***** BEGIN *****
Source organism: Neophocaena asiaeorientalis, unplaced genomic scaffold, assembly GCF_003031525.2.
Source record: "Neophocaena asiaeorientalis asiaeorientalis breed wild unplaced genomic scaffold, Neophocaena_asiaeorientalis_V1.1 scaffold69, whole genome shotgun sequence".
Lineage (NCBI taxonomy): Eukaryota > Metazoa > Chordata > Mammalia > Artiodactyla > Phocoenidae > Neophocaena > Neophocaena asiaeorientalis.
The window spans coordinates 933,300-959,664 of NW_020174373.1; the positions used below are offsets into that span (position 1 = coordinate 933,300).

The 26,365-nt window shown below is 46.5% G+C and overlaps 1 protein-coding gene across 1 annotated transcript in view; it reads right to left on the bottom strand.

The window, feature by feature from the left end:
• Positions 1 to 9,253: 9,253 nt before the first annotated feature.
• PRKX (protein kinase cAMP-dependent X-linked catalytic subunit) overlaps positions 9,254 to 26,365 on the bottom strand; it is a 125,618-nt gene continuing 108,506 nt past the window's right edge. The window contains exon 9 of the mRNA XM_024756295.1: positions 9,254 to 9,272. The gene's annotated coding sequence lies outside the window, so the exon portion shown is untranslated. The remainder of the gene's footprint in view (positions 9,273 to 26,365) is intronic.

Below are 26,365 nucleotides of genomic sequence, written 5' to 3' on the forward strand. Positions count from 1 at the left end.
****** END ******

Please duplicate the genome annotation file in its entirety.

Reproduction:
Source organism: Neophocaena asiaeorientalis, unplaced genomic scaffold, assembly GCF_003031525.2.
Source record: "Neophocaena asiaeorientalis asiaeorientalis breed wild unplaced genomic scaffold, Neophocaena_asiaeorientalis_V1.1 scaffold69, whole genome shotgun sequence".
Lineage (NCBI taxonomy): Eukaryota > Metazoa > Chordata > Mammalia > Artiodactyla > Phocoenidae > Neophocaena > Neophocaena asiaeorientalis.
The window spans coordinates 933,300-959,664 of NW_020174373.1; the positions used below are offsets into that span (position 1 = coordinate 933,300).

The 26,365-nt window shown below is 46.5% G+C and overlaps 1 protein-coding gene across 1 annotated transcript in view; it reads right to left on the bottom strand.

The window, feature by feature from the left end:
• Positions 1 to 9,253: 9,253 nt before the first annotated feature.
• PRKX (protein kinase cAMP-dependent X-linked catalytic subunit) overlaps positions 9,254 to 26,365 on the bottom strand; it is a 125,618-nt gene continuing 108,506 nt past the window's right edge. The window contains exon 9 of the mRNA XM_024756295.1: positions 9,254 to 9,272. The gene's annotated coding sequence lies outside the window, so the exon portion shown is untranslated. The remainder of the gene's footprint in view (positions 9,273 to 26,365) is intronic.

Below are 26,365 nucleotides of genomic sequence, written 5' to 3' on the forward strand. Positions count from 1 at the left end.